Birthday Banger

For my listeners:

For my readers:

IMG_2899.jpg

Welcome back to The Human Side (of Medicine), unless it’s your first time here - in which case, welcome! I have missed you all!

Today is my 25th birthday. This feels important and unimportant for many reasons. To my chagrin, I found my first gray hair (thank you medical school stress) and I am also reveling in the fact that I am now, by most standards a full-blown adult. I’m hoping for another three rounds of 25 years of life :).

This post serves as the text accompaniment to my newly released podcast episode! They don’t mirror each other perfectly, but the gist is the same.

A Brief Introduction (to my arrival in medical school):

This story begins on a dreary Wednesday morning in March. I was in third grade, freshly eight years old. I discovered my baby sister, Victoire, dead in her crib—her pale grey skin marred by blue blotches. I later learned the medical terminology for this post-mortem state: livor mortis, which describes the discoloration that occurs in the superficial layers of the skin after death. My mother’s despair, her pleas for help that morning, still haunt me. So do the failed attempts of the emergency room doctors who, despite their best efforts, could not undo the cold reality of a two-and-a-half-month-old baby girl dying in her sleep for no good reason whatsoever. I learned a sad lesson far too early on: the world gets a little dimmer every time a child dies.

Sometimes, life hurts. The trauma and pain of death has lasting and damaging effects on the human soul. And yet, the way I see things now, every day that passes, even the mundane, awful, exhausting and joyous days, every one of those days spent above ground, is a gift and a call to action.

Pursuing medicine is far beyond a matter of passion or interest, at least in my case. Medicine is inextricably linked to my identity; who I am as a person cannot be unraveled from my journey to becoming a doctor. For me, enduring the rigors of medical training, no matter how arduous they can be at times (and let me tell you - there are some weird and rough days…for example, practicing how to do a digital rectal exam on a standardized patient for four hours!!!!!!! - this is when you stick your index finger into a patient’s rectum to feel for polyps, look for blood in the stool, and if they are male, assess their prostate…I actually have a funny story related to this experience…to be shared soon on the podcast and website :) !!!). Anyways, i digress….the challenges of medicine no matter how gut-wrenching they can be at times are in my opinion, magnificent because they are manifestations of my dream - one I have fought for every single day.

Nevertheless, studying medicine is paradoxically an extraordinary privilege and burden. And if we are going to talk turkey, the amount of money, time and psychosocial resources required to submit sufficient applications to medical school, to take the MCAT (I did not take a prep course, because I could not afford one), to attend college and to perform extraordinarily well in one’s undergraduate studies, the exorbitant loans required to cover the cost of medical school tuition create a nearly, if not completely, insurmountable barrier to entry for many, including myself.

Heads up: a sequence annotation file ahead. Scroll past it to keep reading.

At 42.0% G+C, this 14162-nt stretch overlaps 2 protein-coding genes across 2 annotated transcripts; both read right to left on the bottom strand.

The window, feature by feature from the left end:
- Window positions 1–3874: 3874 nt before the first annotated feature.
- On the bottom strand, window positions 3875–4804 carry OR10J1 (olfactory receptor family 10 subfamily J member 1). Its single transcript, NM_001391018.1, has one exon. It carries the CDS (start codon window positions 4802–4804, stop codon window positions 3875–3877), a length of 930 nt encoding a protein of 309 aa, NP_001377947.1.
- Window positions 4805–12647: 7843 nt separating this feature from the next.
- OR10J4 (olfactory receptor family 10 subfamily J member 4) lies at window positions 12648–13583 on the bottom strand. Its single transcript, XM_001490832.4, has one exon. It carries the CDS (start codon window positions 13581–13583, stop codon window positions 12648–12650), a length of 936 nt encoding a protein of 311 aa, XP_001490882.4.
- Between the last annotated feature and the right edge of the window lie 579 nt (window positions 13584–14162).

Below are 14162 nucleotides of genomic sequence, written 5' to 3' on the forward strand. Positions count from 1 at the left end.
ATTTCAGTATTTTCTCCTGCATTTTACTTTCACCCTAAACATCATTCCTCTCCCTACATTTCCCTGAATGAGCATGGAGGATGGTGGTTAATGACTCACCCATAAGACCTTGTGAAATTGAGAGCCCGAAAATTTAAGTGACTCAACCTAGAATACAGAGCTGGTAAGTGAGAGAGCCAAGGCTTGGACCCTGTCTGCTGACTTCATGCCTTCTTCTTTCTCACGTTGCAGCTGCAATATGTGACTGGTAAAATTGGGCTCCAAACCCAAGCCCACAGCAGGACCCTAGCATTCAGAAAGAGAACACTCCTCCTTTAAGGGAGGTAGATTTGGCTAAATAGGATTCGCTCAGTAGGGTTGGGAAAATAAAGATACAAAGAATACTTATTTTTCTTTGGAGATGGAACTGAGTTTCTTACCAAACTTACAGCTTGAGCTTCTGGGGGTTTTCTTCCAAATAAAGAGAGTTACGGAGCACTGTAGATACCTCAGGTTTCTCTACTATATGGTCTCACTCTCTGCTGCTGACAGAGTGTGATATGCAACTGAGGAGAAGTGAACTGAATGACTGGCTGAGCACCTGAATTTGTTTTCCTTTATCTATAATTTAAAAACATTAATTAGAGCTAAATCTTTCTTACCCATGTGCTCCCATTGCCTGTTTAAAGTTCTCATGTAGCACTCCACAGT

For those who see value in school names, statistics, and quite frankly some hard-to-come-by transparency: I applied to 36 medical schools, received invitations to interview at 9 places (Quinnipiac, Hofstra, Brown, Harvard, Drexel, The Royal College of Surgeons in Ireland, Oakland University William Beaumont, UMASS, and Case Western). I traveled to all of these places, presented my supposed “best self,” obliterating and over-drafting my pitiful savings account, maxing out credit cards (By the way, I was denied four times before receiving my first $400 limit secured Bank of America card) and requesting forbearance on my undergraduate loans along the way. I received no financial help from my family, and I did not expect to - the cost of merely applying was a $8000.00. I eventually was accepted to five of these schools and now attend The University of Massachusetts Medical School, in my second year.

I write this in hopes of offering a glimpse into the reality that the achievement of acceptance to medical school neither appears out of thin air, nor is it entirely my own. It is the product of a daily commitment to my future patients and their families, of the people in my life who have challenged me to become a better person, and of an eight-year-old girl’s desire to prevent other little girls and boys from having to find their new baby brother or sister dead one morning before school.

So that’s a small piece of my story, I’ll share more as we get to know each other. In the meantime, if you haven’t already, go read about the wonderful Humans of Medicine that make the long days of classes and clinic bright and interesting. Don’t forget to listen and subscribe to the podcast, follow @thehumansideofmedicine on Instagram and like the Facebook page!

Love and light to you all, take good care of yourselves.

Until next time.

Rose